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Fortunately, not all people with sarcoidosis need to resort to medication, because in some patients the sarcoidosis will go away on its own. These people do remain under the supervision of one or more doctors during this time. In other words, they wait to see how the sarcoidosis develops. This wait-and-see policy applies to approximately half of the sarcoidosis patients.

Even these people that do not need medication can have a lot of symptoms and feel very sick. But because medication has many side effects and requires long-term use in a high dosage, drug treatment will always be given with due consideration.

The medication that is prescribed when necessary does not cure sarcoidosis, it just suppresses the inflammation. Initially, this is done with corticosteroids in the form of prednisone.

The optimal treatment

not every drug has been shown to be equally suitable for suppressing inflammation in sarcoidosis. Of course, doctors prefer to provide the most appropriate, most effective medication. The medication that has proven to be most effective over time is called the first-line medication, i.e. the “preferred medication.” If that does not work (enough) or has too many side effects, one can choose second-line medication or third-line medication.

It also may happen that a drug works less well over time and therefore must be replaced by another medication.

Every person is different and therefore reacts differently to medication. It is essential that you keep a close eye on your reaction to the medication. Discuss this regularly with your doctor. His judgment partly depends on your information.

First-line medication

Drug treatment is, however, necessary if there is loss of function or (imminent) damage to organs, or if the sarcoidosis occurs in the heart, nervous system or eyes. The inflammation must then be suppressed with medication. This is done initially with corticosteroids (prednisone) usually in tablet form.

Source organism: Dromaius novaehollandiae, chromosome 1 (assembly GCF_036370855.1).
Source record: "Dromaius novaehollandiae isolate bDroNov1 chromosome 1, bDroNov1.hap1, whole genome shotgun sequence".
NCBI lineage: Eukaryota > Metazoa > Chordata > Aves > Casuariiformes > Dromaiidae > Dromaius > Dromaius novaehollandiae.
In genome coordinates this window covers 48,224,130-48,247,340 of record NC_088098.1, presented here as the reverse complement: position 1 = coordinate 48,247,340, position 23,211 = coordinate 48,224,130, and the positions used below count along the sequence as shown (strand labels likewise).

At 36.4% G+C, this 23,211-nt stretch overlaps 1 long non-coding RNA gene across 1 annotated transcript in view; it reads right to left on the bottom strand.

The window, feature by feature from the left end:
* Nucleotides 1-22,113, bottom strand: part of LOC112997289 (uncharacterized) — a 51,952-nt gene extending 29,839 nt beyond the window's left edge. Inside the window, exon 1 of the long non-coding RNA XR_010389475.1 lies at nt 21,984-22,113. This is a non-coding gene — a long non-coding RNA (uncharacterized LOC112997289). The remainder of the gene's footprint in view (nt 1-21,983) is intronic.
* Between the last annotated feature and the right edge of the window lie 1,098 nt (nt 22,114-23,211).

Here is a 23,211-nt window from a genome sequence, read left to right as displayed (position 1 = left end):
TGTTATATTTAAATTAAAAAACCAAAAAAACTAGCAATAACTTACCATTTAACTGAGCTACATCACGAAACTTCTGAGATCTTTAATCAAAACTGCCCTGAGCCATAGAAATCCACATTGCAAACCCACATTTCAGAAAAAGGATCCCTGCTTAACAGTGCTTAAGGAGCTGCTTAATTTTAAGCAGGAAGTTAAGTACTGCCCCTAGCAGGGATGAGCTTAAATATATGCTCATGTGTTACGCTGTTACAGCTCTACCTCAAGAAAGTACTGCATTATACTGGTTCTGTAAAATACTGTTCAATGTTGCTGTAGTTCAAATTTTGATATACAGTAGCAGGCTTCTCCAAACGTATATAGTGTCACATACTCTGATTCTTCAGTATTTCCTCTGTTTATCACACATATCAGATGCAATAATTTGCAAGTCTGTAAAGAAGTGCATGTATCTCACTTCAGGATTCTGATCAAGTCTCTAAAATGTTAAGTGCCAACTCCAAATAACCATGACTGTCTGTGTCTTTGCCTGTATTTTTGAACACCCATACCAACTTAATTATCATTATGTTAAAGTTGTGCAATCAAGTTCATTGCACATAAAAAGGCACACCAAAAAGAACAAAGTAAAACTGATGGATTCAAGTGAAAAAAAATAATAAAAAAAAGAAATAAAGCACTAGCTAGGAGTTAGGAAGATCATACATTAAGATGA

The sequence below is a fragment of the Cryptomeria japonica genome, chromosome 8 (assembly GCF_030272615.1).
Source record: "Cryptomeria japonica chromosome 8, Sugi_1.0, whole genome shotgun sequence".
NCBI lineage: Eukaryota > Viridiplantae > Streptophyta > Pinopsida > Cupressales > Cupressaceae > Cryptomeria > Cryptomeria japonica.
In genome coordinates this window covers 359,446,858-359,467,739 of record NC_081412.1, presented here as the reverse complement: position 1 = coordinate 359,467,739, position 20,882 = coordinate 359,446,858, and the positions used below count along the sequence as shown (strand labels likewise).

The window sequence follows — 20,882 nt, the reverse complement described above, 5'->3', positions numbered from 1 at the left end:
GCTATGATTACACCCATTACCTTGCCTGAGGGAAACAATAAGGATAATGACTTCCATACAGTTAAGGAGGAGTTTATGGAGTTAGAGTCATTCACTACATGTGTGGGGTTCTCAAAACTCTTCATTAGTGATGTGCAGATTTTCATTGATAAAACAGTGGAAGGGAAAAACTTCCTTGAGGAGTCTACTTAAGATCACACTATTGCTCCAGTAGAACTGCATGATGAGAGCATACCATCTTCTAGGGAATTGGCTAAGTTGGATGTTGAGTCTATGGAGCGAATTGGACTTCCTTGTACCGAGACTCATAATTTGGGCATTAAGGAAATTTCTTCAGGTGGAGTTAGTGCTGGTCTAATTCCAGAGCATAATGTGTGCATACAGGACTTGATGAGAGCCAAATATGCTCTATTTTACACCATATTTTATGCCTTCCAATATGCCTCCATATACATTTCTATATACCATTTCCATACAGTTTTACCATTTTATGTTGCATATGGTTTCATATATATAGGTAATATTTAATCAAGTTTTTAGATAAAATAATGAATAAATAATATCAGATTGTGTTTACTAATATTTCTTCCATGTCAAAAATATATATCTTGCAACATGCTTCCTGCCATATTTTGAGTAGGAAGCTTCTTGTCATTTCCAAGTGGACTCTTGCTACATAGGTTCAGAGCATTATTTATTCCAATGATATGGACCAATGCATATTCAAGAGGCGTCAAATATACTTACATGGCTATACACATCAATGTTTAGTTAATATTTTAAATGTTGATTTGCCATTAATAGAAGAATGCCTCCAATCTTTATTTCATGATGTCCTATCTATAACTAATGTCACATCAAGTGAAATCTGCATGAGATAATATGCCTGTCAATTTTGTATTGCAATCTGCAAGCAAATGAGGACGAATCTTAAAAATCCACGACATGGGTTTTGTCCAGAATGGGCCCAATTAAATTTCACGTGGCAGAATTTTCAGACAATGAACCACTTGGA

Second-line medication

If the effect of the corticosteroids is insufficient or if there are serious side effects, other drugs are sometimes added to be able to reduce or even discontinue the corticosteroids. This is done with so-called DMARDs (Disease-Modifying Anti-Rheumatic-Drugs), drugs that suppress the entire immune system. Of course, these drugs are not without side effects either. Examples of these DMARDSs are methotrexate, azathioprine and mycophenolate.

Third-line medication

If the corticosteroids and/or DMARDs have insufficient effect, the next option is biologicals. Biologicals are drugs whose active ingredient is produced by or derived from a living organism. This also makes these drugs expensive. Nowadays, manufacturers are also able to replicate biologicals. These ‘copied’ biologicals are called biosimilars.

Local treatments

In addition to the aforementioned systemic medications (medications administered by infusion or tablet and therefore effective throughout the body), local treatments may also be an option with some forms of sarcoidosis. For example, an ointment with corticosteroids may be prescribed for sarcoidosis of the skin and eye drops with corticosteroids may be used for ocular sarcoidosis.